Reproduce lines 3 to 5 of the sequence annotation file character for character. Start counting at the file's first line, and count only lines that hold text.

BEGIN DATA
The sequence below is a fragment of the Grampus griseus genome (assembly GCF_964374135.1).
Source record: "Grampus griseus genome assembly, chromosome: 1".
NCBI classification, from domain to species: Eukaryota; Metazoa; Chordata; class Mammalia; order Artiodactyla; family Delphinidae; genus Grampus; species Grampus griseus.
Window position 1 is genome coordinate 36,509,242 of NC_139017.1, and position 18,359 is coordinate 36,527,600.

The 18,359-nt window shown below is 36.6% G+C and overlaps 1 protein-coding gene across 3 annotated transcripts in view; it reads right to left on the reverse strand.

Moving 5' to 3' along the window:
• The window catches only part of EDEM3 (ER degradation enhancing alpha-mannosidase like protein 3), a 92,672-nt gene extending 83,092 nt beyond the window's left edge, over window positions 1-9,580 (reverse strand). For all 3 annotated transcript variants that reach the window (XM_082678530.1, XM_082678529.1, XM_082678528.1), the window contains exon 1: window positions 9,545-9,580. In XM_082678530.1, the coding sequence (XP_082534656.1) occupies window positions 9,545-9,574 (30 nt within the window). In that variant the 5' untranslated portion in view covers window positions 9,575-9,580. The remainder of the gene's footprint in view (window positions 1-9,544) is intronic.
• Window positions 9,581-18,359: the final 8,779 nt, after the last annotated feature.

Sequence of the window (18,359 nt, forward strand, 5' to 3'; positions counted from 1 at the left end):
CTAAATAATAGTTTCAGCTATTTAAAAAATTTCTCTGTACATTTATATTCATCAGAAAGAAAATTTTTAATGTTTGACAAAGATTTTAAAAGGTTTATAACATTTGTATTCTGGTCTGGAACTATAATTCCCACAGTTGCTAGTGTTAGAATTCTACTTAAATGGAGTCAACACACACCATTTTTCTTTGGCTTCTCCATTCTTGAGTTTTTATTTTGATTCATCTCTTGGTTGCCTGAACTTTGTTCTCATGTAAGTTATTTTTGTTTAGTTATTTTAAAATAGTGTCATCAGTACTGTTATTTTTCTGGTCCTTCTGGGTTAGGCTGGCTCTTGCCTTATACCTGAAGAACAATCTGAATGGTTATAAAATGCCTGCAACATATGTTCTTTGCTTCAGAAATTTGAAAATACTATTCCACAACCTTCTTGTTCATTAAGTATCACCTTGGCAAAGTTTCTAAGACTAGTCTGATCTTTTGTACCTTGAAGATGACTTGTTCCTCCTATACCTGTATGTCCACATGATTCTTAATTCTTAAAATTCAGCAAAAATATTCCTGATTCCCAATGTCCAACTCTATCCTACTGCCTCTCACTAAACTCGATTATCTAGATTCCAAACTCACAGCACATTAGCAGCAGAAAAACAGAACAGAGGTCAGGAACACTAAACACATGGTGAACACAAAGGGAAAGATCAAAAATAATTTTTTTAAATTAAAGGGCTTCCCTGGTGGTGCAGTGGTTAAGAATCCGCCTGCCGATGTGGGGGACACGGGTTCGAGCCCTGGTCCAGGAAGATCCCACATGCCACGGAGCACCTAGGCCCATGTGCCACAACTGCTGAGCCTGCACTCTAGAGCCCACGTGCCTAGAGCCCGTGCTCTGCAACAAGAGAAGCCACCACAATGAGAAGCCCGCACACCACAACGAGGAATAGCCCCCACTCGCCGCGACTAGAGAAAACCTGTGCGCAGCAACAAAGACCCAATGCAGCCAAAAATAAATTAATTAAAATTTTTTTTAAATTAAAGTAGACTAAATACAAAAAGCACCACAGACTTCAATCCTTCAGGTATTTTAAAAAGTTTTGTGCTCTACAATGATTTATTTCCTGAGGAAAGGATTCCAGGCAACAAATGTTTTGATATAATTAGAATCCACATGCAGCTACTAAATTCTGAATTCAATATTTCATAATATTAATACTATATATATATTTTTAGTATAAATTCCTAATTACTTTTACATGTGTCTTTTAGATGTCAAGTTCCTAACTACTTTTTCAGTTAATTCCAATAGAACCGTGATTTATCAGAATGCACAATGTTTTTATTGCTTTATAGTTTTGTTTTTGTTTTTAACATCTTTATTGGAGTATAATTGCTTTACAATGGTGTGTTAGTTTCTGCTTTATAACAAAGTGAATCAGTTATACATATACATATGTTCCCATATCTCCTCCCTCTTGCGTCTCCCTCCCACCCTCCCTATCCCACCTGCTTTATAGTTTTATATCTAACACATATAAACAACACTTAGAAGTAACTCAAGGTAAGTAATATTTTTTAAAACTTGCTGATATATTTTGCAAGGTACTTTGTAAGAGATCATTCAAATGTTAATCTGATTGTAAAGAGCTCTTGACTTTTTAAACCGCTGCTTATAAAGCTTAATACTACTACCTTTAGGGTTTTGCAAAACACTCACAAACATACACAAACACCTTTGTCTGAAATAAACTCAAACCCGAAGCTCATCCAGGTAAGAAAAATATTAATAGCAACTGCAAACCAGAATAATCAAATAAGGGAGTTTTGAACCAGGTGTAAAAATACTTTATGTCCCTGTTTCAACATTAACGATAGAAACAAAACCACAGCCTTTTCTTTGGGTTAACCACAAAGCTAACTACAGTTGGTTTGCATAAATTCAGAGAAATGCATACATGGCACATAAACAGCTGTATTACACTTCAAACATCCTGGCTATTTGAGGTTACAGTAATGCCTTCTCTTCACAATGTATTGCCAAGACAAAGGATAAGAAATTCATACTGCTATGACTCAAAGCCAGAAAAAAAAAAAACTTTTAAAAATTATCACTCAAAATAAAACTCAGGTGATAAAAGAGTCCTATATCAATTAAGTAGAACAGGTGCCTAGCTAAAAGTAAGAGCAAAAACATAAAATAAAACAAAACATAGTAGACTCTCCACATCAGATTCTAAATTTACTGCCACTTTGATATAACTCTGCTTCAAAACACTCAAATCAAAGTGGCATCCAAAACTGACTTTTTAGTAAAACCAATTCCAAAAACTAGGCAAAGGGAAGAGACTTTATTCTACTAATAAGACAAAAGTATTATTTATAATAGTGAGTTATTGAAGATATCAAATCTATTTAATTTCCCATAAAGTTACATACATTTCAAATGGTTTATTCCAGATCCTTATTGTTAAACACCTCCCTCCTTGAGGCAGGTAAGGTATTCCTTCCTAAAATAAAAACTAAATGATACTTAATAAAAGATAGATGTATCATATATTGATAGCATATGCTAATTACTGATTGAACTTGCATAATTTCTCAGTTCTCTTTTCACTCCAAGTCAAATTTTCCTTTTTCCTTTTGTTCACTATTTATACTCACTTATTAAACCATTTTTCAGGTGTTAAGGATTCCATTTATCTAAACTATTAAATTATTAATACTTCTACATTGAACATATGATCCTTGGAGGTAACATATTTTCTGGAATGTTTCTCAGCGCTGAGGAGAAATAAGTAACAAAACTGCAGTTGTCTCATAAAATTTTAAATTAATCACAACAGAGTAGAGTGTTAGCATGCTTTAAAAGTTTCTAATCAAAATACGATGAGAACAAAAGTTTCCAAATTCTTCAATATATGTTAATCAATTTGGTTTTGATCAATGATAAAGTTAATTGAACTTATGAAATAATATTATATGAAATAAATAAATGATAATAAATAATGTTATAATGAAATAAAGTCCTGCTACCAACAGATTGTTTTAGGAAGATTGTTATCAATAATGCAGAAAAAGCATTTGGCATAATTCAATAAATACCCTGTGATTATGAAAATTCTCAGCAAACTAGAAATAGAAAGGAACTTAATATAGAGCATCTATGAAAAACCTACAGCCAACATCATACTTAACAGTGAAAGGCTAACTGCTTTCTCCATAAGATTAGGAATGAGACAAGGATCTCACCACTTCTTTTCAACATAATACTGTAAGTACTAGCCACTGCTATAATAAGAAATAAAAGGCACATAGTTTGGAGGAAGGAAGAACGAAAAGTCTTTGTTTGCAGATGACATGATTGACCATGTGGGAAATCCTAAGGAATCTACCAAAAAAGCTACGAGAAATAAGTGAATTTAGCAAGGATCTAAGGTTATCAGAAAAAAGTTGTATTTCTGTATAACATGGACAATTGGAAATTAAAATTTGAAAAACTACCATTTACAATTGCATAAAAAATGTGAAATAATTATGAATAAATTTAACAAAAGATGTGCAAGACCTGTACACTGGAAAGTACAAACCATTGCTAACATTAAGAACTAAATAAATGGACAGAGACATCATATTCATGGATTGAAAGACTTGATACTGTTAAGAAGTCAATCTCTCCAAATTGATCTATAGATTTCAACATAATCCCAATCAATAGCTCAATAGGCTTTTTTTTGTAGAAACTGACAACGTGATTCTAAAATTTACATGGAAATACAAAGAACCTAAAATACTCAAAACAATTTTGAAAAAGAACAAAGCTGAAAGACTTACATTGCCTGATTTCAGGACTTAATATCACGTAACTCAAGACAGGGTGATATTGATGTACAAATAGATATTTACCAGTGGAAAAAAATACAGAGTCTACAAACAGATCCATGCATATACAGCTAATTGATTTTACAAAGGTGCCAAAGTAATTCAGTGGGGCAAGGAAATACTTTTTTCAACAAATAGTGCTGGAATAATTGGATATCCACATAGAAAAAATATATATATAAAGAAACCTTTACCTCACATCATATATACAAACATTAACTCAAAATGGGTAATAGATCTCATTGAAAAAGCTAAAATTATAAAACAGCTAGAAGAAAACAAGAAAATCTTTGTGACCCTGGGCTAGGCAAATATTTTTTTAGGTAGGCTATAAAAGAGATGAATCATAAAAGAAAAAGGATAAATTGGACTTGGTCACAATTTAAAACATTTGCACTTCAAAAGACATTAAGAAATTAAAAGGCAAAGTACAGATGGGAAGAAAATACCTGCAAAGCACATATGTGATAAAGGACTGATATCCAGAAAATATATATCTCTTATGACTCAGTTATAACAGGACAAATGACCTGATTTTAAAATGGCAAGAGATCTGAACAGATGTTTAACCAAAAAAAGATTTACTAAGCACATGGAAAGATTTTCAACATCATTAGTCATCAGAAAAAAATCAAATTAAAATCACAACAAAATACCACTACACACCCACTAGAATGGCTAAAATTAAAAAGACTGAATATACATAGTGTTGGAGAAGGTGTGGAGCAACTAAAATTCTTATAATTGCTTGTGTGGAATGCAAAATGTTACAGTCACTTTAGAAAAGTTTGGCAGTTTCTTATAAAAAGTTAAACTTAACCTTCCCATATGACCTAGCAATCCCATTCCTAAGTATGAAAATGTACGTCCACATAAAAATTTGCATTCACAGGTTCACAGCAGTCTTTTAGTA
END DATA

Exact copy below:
NCBI classification, from domain to species: Eukaryota; Metazoa; Chordata; class Mammalia; order Artiodactyla; family Delphinidae; genus Grampus; species Grampus griseus.
Window position 1 is genome coordinate 36,509,242 of NC_139017.1, and position 18,359 is coordinate 36,527,600.

The 18,359-nt window shown below is 36.6% G+C and overlaps 1 protein-coding gene across 3 annotated transcripts in view; it reads right to left on the reverse strand.